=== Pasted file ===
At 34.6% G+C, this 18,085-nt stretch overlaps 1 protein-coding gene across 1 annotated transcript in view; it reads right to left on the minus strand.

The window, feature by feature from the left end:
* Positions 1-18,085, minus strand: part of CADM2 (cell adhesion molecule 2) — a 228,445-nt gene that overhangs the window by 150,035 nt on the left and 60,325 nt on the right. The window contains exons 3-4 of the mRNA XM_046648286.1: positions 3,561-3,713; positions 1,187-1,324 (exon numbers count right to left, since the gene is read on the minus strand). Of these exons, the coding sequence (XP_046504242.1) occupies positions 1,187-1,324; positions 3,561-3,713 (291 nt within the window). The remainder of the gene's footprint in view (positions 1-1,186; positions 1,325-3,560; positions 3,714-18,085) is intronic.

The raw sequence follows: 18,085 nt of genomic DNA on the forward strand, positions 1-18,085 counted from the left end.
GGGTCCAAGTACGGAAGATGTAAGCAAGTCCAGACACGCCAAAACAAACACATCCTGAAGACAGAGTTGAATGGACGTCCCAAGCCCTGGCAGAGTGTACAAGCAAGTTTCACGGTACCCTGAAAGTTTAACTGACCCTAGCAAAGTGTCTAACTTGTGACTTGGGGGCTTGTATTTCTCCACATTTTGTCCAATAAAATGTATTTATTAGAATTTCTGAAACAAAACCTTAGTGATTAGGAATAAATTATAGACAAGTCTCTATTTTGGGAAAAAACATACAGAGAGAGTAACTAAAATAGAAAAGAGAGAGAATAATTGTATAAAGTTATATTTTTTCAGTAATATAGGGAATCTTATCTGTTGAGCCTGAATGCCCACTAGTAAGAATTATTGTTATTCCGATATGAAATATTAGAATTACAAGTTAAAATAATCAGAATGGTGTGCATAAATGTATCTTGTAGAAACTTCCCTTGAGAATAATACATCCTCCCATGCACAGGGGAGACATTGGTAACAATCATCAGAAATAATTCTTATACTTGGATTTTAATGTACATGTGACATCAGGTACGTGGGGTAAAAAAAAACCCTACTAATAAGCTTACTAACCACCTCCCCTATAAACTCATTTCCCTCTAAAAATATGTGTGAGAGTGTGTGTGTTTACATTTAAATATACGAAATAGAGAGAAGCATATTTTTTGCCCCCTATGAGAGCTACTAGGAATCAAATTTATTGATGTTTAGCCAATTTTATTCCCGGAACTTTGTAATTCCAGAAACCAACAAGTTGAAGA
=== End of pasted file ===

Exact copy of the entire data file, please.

At 34.6% G+C, this 18,085-nt stretch overlaps 1 protein-coding gene across 1 annotated transcript in view; it reads right to left on the minus strand.

The window, feature by feature from the left end:
* Positions 1-18,085, minus strand: part of CADM2 (cell adhesion molecule 2) — a 228,445-nt gene that overhangs the window by 150,035 nt on the left and 60,325 nt on the right. The window contains exons 3-4 of the mRNA XM_046648286.1: positions 3,561-3,713; positions 1,187-1,324 (exon numbers count right to left, since the gene is read on the minus strand). Of these exons, the coding sequence (XP_046504242.1) occupies positions 1,187-1,324; positions 3,561-3,713 (291 nt within the window). The remainder of the gene's footprint in view (positions 1-1,186; positions 1,325-3,560; positions 3,714-18,085) is intronic.

The raw sequence follows: 18,085 nt of genomic DNA on the forward strand, positions 1-18,085 counted from the left end.
GGGTCCAAGTACGGAAGATGTAAGCAAGTCCAGACACGCCAAAACAAACACATCCTGAAGACAGAGTTGAATGGACGTCCCAAGCCCTGGCAGAGTGTACAAGCAAGTTTCACGGTACCCTGAAAGTTTAACTGACCCTAGCAAAGTGTCTAACTTGTGACTTGGGGGCTTGTATTTCTCCACATTTTGTCCAATAAAATGTATTTATTAGAATTTCTGAAACAAAACCTTAGTGATTAGGAATAAATTATAGACAAGTCTCTATTTTGGGAAAAAACATACAGAGAGAGTAACTAAAATAGAAAAGAGAGAGAATAATTGTATAAAGTTATATTTTTTCAGTAATATAGGGAATCTTATCTGTTGAGCCTGAATGCCCACTAGTAAGAATTATTGTTATTCCGATATGAAATATTAGAATTACAAGTTAAAATAATCAGAATGGTGTGCATAAATGTATCTTGTAGAAACTTCCCTTGAGAATAATACATCCTCCCATGCACAGGGGAGACATTGGTAACAATCATCAGAAATAATTCTTATACTTGGATTTTAATGTACATGTGACATCAGGTACGTGGGGTAAAAAAAAACCCTACTAATAAGCTTACTAACCACCTCCCCTATAAACTCATTTCCCTCTAAAAATATGTGTGAGAGTGTGTGTGTTTACATTTAAATATACGAAATAGAGAGAAGCATATTTTTTGCCCCCTATGAGAGCTACTAGGAATCAAATTTATTGATGTTTAGCCAATTTTATTCCCGGAACTTTGTAATTCCAGAAACCAACAAGTTGAAGA